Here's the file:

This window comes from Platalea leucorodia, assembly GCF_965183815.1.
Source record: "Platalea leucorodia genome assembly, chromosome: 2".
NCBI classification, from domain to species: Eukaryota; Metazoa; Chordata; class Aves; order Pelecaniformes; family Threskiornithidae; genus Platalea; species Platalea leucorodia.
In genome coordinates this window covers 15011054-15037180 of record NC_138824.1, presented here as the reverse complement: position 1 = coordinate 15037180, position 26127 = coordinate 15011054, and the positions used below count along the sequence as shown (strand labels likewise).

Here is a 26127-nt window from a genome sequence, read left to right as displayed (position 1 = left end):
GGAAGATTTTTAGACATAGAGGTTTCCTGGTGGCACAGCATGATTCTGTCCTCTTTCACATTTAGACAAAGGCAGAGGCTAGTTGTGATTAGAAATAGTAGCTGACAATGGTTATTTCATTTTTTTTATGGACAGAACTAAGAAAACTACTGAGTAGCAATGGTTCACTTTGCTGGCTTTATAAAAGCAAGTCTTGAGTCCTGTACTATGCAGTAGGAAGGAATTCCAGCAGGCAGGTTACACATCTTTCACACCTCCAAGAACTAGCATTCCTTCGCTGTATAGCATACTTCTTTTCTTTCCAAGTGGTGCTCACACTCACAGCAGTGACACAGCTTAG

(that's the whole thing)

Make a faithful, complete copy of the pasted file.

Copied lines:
This window comes from Platalea leucorodia, assembly GCF_965183815.1.
Source record: "Platalea leucorodia genome assembly, chromosome: 2".
NCBI classification, from domain to species: Eukaryota; Metazoa; Chordata; class Aves; order Pelecaniformes; family Threskiornithidae; genus Platalea; species Platalea leucorodia.
In genome coordinates this window covers 15011054-15037180 of record NC_138824.1, presented here as the reverse complement: position 1 = coordinate 15037180, position 26127 = coordinate 15011054, and the positions used below count along the sequence as shown (strand labels likewise).

Here is a 26127-nt window from a genome sequence, read left to right as displayed (position 1 = left end):
GGAAGATTTTTAGACATAGAGGTTTCCTGGTGGCACAGCATGATTCTGTCCTCTTTCACATTTAGACAAAGGCAGAGGCTAGTTGTGATTAGAAATAGTAGCTGACAATGGTTATTTCATTTTTTTTATGGACAGAACTAAGAAAACTACTGAGTAGCAATGGTTCACTTTGCTGGCTTTATAAAAGCAAGTCTTGAGTCCTGTACTATGCAGTAGGAAGGAATTCCAGCAGGCAGGTTACACATCTTTCACACCTCCAAGAACTAGCATTCCTTCGCTGTATAGCATACTTCTTTTCTTTCCAAGTGGTGCTCACACTCACAGCAGTGACACAGCTTAG